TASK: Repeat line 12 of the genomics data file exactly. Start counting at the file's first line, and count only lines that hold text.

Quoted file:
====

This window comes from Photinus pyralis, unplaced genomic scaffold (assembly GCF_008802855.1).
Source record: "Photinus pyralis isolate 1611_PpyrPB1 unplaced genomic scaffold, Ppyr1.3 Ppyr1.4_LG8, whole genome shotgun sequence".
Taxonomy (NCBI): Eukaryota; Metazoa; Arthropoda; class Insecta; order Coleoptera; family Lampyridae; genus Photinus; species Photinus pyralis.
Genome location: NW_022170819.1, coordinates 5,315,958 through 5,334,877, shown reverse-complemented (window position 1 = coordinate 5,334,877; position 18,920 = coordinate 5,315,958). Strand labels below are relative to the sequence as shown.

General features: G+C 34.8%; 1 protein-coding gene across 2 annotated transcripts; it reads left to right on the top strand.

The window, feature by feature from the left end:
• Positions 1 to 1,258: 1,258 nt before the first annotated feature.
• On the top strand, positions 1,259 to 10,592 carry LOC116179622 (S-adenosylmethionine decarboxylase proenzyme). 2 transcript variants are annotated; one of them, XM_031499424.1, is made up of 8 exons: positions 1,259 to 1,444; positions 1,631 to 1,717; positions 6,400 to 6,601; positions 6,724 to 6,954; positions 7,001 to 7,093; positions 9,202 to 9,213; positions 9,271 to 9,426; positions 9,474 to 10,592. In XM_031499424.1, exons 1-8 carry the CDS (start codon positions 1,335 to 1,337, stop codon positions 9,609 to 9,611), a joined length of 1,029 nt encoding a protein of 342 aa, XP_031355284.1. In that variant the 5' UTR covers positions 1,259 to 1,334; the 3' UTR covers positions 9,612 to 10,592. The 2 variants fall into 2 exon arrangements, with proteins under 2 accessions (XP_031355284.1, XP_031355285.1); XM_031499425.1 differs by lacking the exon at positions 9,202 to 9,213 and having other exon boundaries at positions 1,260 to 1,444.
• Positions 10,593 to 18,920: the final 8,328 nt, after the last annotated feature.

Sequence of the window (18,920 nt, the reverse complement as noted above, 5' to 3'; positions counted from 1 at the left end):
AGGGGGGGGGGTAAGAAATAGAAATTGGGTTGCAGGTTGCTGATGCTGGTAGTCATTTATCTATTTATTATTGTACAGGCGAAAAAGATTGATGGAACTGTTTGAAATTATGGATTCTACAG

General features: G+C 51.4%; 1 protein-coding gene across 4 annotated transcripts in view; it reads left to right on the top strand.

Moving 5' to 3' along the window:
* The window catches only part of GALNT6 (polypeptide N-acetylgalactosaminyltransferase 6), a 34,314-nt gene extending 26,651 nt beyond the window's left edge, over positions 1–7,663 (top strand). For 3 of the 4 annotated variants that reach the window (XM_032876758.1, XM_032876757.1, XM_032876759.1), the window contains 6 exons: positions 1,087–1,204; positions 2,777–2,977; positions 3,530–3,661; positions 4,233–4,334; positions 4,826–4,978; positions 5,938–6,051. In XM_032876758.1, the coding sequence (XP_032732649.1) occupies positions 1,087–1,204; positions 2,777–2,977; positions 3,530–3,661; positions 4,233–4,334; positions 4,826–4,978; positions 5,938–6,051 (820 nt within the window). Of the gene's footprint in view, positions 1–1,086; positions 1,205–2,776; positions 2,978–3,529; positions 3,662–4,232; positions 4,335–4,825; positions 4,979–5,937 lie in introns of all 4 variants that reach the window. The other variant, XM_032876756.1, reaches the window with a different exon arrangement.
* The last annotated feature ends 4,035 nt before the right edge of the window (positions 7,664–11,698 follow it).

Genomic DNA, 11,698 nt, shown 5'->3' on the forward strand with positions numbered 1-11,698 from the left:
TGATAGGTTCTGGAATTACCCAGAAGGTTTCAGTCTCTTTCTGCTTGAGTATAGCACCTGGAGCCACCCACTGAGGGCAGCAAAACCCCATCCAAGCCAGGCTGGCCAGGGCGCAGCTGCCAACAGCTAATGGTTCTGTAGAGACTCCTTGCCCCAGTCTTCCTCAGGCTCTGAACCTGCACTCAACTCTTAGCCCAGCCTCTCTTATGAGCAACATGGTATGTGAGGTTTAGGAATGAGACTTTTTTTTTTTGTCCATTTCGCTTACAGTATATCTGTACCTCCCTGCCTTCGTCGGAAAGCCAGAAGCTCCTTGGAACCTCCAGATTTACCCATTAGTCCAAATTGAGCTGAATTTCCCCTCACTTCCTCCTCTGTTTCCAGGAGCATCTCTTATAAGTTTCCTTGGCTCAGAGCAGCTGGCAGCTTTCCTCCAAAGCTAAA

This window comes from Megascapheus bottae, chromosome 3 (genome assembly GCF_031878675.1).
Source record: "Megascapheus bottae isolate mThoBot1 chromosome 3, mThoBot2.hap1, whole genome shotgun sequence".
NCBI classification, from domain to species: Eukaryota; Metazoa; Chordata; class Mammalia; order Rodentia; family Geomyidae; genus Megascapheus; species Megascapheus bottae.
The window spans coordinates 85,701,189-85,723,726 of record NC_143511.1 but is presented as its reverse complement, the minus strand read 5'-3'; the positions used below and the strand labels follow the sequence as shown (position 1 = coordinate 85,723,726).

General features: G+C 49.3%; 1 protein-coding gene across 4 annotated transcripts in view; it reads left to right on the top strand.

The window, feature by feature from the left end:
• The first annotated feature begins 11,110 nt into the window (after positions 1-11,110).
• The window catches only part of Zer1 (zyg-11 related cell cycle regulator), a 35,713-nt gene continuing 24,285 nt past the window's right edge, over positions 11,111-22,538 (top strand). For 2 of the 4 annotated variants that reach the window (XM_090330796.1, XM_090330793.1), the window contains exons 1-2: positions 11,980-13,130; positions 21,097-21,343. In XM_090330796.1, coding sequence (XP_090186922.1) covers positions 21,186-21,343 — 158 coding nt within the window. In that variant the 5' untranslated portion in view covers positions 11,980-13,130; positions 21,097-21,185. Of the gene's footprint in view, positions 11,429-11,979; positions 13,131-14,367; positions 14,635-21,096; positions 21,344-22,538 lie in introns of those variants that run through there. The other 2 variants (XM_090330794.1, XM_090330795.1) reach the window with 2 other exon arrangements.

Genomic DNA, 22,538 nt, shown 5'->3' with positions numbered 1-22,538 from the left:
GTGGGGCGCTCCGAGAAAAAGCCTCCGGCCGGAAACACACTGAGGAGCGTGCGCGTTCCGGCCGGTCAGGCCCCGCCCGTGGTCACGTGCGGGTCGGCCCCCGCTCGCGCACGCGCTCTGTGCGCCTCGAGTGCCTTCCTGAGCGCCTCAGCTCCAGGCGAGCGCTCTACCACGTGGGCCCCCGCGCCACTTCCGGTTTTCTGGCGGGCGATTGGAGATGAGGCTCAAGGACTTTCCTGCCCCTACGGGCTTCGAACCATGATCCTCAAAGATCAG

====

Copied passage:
General features: G+C 51.4%; 1 protein-coding gene across 4 annotated transcripts in view; it reads left to right on the top strand.